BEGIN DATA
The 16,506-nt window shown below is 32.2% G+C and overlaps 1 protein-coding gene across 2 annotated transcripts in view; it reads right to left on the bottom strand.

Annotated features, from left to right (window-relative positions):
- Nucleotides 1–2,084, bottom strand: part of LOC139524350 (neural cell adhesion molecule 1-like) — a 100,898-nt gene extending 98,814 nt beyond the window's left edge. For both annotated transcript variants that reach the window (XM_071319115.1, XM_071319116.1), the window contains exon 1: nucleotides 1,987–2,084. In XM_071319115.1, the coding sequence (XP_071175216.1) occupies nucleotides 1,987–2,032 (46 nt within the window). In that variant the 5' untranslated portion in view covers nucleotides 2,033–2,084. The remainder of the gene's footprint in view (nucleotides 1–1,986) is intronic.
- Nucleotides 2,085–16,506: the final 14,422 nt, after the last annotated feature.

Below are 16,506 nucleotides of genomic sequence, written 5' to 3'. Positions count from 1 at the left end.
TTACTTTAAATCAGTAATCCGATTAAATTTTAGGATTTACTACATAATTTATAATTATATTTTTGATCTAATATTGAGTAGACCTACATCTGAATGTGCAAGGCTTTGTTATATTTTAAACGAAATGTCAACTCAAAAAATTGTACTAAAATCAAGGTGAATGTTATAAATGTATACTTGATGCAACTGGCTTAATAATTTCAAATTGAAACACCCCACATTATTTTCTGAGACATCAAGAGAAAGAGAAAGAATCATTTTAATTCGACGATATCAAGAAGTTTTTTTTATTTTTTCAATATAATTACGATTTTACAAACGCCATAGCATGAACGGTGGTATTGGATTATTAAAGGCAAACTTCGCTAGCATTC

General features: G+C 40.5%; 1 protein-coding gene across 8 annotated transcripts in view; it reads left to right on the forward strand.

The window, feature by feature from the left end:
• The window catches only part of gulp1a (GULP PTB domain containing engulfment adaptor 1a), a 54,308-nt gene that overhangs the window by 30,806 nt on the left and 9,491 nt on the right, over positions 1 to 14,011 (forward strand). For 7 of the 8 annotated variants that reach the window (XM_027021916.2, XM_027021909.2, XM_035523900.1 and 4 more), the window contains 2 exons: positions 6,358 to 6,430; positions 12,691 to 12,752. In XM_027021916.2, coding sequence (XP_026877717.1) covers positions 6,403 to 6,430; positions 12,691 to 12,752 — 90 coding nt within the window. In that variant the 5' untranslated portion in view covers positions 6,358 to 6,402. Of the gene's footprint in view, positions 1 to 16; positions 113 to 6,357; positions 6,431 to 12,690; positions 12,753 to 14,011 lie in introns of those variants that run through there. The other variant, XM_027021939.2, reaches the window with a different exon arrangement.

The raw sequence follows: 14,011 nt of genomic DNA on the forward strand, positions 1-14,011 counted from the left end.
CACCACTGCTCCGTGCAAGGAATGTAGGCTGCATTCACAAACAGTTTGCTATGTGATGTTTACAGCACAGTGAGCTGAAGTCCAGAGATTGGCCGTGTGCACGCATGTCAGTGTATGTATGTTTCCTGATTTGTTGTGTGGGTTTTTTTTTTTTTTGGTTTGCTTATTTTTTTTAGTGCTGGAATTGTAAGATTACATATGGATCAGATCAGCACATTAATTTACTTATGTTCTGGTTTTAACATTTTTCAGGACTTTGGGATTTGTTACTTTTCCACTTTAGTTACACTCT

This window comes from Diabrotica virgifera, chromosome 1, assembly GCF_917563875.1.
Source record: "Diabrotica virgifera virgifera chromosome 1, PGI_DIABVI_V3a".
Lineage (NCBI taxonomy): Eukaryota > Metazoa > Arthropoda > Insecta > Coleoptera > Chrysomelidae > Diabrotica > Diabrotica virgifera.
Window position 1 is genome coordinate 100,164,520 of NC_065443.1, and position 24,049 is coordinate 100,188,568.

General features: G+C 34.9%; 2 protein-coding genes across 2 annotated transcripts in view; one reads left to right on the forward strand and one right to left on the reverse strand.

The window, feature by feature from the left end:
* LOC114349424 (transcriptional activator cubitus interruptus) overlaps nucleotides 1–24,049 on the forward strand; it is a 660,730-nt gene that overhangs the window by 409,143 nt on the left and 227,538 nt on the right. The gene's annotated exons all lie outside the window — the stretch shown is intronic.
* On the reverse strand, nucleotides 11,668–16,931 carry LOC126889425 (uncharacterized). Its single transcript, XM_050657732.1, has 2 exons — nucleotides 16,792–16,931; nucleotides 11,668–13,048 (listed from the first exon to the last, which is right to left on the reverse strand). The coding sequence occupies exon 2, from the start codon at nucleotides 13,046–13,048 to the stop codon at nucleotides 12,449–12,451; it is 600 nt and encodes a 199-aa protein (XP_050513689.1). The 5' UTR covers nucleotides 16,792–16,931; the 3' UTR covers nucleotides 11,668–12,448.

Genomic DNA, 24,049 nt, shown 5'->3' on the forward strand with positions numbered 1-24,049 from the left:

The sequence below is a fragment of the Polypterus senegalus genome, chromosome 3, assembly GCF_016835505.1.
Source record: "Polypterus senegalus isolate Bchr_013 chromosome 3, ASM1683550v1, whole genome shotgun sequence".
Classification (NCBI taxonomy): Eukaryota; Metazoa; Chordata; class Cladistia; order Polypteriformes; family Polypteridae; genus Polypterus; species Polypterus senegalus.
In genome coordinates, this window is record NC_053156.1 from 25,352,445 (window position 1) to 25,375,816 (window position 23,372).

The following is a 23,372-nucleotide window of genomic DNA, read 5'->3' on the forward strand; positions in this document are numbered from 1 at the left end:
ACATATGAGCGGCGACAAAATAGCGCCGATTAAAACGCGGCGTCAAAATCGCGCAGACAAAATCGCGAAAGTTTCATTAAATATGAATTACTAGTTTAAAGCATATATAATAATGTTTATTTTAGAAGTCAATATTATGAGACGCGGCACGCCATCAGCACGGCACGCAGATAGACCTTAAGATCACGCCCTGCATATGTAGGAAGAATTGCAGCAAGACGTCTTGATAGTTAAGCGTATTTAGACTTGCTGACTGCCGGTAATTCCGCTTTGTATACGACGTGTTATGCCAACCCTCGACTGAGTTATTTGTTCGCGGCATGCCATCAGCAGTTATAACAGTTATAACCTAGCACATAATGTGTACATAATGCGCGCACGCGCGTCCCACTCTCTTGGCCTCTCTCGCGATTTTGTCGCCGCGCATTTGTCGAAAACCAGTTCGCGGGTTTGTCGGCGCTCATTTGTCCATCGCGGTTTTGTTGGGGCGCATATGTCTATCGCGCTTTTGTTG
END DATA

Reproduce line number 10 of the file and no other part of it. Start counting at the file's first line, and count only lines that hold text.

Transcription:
The raw sequence follows: 14,011 nt of genomic DNA on the forward strand, positions 1-14,011 counted from the left end.